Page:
8. The UN resolutions against Iran , in contrast to the treatment of the US allies, South Korea, India, Pakistan, and Israel, smack of double standards. For example, in the year 2000, South Korea enriched 200 milligrams of uranium to near-weapons grade (up to 77%), but was not referred to the UN Security Council.
India has refused to sign the NPT or allow inspections and has developed an atomic arsenal, but receives nuclear assistance from the US in violation of the NPT. More bizarrely, India has a seat on the governing board of IAEA and, under US pressure, voted to refer Iran as a violator to the UN Security Council. Another non-signatory, Pakistan, clandestinely developed nuclear weapons but is supported by the US as a “war on terror” ally.
Israel is a close ally of Washington, even though it has hundreds of clandestine nuclear weapons, has dismissed numerous UN resolutions and has refused to sign the NPT or open any of its nuclear plants to inspections.
The US itself is the most serious violator of the NPT. The only country to have ever used nuclear bombs in war, the US has refused to reduce its nuclear arsenal, in violation of Article VI of NPT. The US is also in breach of the Treaty because it is developing new generations of nuclear warheads for use against non-nuclear adversaries. Moreover, Washington has deployed hundreds of such tactical nuclear weapons all around the world in violation of Articles I and II of the NPT.
9. Iran has not threatened Israel or attacked another country. The track records of the US, Israel, the UK and France are very different. These so called “democracies” have a bloody history of invading other countries. Iran's supreme leader, Ayatollah Khamenei, has declared repeatedly that Iran will not attack or threaten any country. He has also issued a fatwa against the production, stockpiling and use of nuclear weapons and banned nuclear weapons as sacrilegious. Iran has been a consistent supporter of the Nuclear non-Proliferation Treaty (NPT) and called for a nuclear weapons free Middle East.
The comments of Iran's President Ahmadinejad against Israel have been repeated by some of Iran's leaders since 1979 and constitute no practical threat. The statement attributed to him that “Israel should be wiped off the map” is a distortion of the truth and has been determined by a number of Farsi linguists, amongst them, Professor Juan Cole, to be a mistranslation. What he actually said was that “the regime occupying Jerusalem must vanish from the page of time." Ahmadinejad has made clear that he envisions regime change in Israel through internal decay, similar to the demise of the Soviet Union. Iranian leaders have said consistently for two decades that they will accept a two-state solution in Palestine if a majority of Palestinians favour that option.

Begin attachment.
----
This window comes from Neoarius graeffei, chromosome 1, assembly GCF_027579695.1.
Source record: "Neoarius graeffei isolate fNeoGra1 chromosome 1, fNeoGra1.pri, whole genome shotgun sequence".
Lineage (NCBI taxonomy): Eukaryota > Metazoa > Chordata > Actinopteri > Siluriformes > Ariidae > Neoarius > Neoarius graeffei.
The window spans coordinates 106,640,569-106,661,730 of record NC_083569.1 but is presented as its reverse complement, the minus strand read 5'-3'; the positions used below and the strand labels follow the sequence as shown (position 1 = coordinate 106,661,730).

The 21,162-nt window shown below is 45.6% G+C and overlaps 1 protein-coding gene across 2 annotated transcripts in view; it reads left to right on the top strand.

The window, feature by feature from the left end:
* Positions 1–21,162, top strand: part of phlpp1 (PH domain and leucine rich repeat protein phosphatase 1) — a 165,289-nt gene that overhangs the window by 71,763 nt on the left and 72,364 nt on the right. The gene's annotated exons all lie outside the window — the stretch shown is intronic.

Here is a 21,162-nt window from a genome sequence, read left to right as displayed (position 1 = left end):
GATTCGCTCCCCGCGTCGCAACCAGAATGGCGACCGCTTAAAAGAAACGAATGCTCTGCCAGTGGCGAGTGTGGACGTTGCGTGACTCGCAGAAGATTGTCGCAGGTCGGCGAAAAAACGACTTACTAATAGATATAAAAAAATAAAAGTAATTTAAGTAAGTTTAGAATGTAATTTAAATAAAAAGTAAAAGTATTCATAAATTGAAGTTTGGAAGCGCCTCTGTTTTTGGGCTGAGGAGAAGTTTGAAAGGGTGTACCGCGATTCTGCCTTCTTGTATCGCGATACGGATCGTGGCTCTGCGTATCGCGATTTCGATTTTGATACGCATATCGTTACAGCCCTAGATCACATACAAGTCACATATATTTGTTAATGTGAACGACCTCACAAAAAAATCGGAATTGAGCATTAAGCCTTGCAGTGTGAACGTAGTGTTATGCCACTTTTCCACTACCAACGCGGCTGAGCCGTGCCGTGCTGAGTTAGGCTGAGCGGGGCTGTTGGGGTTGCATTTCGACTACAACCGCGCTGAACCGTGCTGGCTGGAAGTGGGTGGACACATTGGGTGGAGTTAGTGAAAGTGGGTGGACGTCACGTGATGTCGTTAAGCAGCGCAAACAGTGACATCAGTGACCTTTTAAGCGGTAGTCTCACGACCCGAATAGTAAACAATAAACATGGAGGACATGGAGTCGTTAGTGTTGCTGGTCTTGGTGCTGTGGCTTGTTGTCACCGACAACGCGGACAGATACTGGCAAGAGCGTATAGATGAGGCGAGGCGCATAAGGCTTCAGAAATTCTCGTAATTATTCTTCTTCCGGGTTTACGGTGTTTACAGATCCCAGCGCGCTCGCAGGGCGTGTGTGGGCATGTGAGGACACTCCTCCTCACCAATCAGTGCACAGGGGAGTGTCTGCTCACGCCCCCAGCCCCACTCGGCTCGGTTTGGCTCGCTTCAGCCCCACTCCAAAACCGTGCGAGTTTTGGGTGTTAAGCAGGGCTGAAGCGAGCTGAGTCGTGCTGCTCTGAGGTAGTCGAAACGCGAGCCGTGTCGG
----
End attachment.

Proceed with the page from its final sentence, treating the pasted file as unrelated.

This is in sharp contrast to the explicit threats by Israeli and the US leaders against Iran, including aid to separatist movements to disintegrate and wipe Iran off the map, as reported by Seymour Hersh and Reese Erlich. There is considerable evidence of clandestine operations by the US, British and Israeli agents who are arming, training and funding terrorist entities such as Jundollah in Baluchistan, Arab separatists in Khuzestan, and PJAK in Kurdistan. These concrete attempts at disintegration of Iran, as well as the 100 million dollars congressional funding for ‘democracy' promotion in Iran, constitute aggression and are interference in Iran's domestic affairs and Iranian people's rights of sovereignty. They violate the bilateral Algiers Accord of 1981, in which Washington renounced any such actions in the future.
Furthermore, President Bush and Vice President Cheney, former UN ambassador, John Bolton, Senator Lieberman, as well as presidential candidates Guilliani, Romney and McCain are openly advocating and pushing for pre-emptive military attack on Iran. The French President, Sarkouzy, and his Foreign Minister, Kouchner, the new recruits to the Neo Cons camp, have added their voice to this chorus for war. British Prime Minister, Gordon Brown, too has not ruled out the pre-emptive military option against Iran.
Iran is no match for Israel, whose security and military needs are all but guaranteed by the US. Iran is surrounded on all sides by the US Navy and American bases.
Iran has not invaded or threatened any country for two and a half centuries. The only war the Islamic Republic fought was the one imposed by Saddam's army, which invaded Iran with the backing of the US and its allies. When Iraq used chemical weapons, supplied by the West, against Iranian troops, Iran did not retaliate in kind. When Afghanistan's Taliban regime murdered eight Iranian diplomats in 1996 and remained unapologetic, Iran did not respond militarily.